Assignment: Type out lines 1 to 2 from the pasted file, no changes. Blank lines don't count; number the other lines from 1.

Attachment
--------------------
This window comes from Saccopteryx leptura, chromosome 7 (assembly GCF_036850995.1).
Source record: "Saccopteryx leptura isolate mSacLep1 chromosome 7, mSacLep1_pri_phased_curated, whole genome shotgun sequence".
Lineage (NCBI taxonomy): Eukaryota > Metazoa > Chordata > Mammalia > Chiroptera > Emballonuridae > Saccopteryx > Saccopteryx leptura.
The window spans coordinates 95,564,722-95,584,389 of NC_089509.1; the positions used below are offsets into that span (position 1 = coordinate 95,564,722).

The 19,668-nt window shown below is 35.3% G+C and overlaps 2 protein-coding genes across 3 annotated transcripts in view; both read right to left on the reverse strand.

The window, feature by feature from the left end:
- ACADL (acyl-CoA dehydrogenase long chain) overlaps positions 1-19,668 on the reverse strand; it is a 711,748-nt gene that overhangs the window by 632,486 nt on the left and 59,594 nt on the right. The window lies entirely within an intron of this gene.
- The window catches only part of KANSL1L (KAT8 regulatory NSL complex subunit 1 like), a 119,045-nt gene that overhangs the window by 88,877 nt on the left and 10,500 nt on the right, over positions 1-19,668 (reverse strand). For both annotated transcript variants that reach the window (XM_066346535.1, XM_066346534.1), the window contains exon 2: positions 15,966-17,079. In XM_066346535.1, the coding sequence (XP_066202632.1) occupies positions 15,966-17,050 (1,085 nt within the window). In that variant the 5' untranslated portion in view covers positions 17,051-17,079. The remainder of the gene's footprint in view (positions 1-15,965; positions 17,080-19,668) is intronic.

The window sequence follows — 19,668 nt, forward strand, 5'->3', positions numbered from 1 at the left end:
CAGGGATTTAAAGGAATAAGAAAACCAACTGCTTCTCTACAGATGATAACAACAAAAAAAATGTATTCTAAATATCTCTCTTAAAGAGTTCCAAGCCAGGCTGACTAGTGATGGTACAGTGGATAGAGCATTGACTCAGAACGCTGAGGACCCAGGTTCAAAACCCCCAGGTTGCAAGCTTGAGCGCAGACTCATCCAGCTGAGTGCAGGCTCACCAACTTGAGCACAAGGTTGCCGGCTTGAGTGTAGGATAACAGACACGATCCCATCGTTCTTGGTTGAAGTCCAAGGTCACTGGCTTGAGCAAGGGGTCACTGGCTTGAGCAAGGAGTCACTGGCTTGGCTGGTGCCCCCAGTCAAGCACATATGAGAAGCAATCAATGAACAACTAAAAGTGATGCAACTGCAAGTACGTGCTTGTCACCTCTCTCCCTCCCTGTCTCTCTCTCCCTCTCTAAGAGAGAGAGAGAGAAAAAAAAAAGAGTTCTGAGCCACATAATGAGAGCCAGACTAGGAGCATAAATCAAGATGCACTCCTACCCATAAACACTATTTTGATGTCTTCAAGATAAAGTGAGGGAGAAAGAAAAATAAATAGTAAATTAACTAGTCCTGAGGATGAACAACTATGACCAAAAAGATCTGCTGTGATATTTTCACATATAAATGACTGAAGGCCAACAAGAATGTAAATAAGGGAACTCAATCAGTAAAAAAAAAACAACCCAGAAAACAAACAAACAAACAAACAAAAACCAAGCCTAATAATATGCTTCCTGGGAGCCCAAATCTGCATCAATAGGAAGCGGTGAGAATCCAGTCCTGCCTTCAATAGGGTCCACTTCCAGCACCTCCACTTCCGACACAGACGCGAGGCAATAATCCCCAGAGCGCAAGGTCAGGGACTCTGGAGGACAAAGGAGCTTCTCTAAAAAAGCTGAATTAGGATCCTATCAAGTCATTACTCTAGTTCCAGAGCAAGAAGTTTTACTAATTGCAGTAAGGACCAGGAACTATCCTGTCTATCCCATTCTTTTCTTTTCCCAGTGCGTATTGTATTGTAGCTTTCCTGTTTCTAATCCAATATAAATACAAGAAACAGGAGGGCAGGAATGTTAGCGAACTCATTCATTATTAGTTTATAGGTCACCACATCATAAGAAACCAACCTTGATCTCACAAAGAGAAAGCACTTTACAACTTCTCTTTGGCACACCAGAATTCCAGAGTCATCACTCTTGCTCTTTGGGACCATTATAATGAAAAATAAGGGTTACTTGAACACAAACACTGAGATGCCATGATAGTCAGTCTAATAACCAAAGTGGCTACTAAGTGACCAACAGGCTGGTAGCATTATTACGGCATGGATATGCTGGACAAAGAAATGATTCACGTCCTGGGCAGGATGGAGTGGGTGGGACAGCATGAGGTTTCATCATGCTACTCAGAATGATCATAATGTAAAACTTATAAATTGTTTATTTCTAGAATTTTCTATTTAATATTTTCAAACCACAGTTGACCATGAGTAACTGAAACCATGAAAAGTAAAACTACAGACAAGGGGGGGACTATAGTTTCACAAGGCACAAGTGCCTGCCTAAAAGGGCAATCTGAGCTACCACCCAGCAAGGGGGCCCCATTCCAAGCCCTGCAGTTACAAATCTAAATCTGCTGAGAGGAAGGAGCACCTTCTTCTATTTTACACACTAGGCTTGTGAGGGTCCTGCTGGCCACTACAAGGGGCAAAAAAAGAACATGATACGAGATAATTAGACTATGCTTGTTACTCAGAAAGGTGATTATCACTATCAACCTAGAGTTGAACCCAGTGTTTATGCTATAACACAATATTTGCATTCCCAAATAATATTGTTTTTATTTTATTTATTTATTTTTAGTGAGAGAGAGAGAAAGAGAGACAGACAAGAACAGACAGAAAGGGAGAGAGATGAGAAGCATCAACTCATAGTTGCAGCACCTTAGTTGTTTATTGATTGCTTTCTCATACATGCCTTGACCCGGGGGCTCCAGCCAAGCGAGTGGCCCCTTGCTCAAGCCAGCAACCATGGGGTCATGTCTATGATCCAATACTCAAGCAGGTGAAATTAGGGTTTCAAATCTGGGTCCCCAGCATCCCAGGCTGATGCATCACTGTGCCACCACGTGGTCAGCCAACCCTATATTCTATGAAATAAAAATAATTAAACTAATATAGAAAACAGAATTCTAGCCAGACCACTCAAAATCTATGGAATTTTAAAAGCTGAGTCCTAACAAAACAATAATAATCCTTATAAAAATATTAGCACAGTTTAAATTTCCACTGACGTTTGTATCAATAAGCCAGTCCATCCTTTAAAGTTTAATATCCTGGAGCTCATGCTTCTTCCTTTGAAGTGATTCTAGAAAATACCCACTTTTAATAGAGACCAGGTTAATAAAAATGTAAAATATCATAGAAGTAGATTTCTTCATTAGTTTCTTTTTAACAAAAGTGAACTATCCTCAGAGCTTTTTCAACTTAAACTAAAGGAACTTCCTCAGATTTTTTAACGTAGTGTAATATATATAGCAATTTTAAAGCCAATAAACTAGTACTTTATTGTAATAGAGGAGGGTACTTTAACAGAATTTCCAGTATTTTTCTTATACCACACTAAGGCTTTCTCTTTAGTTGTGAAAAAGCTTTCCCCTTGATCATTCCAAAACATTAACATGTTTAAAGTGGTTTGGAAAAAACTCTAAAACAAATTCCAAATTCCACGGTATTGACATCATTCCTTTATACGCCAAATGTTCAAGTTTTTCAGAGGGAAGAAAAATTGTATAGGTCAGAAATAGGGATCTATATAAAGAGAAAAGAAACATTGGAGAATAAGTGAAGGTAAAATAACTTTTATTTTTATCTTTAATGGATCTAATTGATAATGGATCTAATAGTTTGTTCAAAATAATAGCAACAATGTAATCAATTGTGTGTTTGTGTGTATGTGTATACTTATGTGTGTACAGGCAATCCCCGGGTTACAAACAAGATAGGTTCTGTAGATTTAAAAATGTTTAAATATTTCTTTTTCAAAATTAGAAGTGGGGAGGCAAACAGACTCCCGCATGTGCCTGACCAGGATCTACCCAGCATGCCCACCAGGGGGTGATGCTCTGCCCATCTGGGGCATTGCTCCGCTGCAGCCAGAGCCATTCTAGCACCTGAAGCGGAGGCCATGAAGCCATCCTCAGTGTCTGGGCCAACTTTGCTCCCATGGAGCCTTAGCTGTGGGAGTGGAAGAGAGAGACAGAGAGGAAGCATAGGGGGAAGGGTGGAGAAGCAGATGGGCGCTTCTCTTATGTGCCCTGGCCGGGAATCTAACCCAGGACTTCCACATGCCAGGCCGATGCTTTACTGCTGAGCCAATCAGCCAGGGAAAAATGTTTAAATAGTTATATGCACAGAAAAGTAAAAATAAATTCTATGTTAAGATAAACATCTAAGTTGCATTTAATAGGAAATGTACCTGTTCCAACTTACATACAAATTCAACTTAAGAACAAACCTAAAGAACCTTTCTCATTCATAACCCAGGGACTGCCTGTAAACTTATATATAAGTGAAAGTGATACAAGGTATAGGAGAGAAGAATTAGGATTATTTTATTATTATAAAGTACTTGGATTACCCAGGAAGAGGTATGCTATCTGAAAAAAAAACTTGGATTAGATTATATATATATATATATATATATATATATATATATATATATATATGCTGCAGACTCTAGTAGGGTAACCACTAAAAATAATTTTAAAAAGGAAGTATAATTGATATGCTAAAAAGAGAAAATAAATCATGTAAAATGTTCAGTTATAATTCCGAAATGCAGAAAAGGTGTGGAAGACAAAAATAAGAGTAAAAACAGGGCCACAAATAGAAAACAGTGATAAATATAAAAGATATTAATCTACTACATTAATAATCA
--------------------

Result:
This window comes from Saccopteryx leptura, chromosome 7 (assembly GCF_036850995.1).
Source record: "Saccopteryx leptura isolate mSacLep1 chromosome 7, mSacLep1_pri_phased_curated, whole genome shotgun sequence".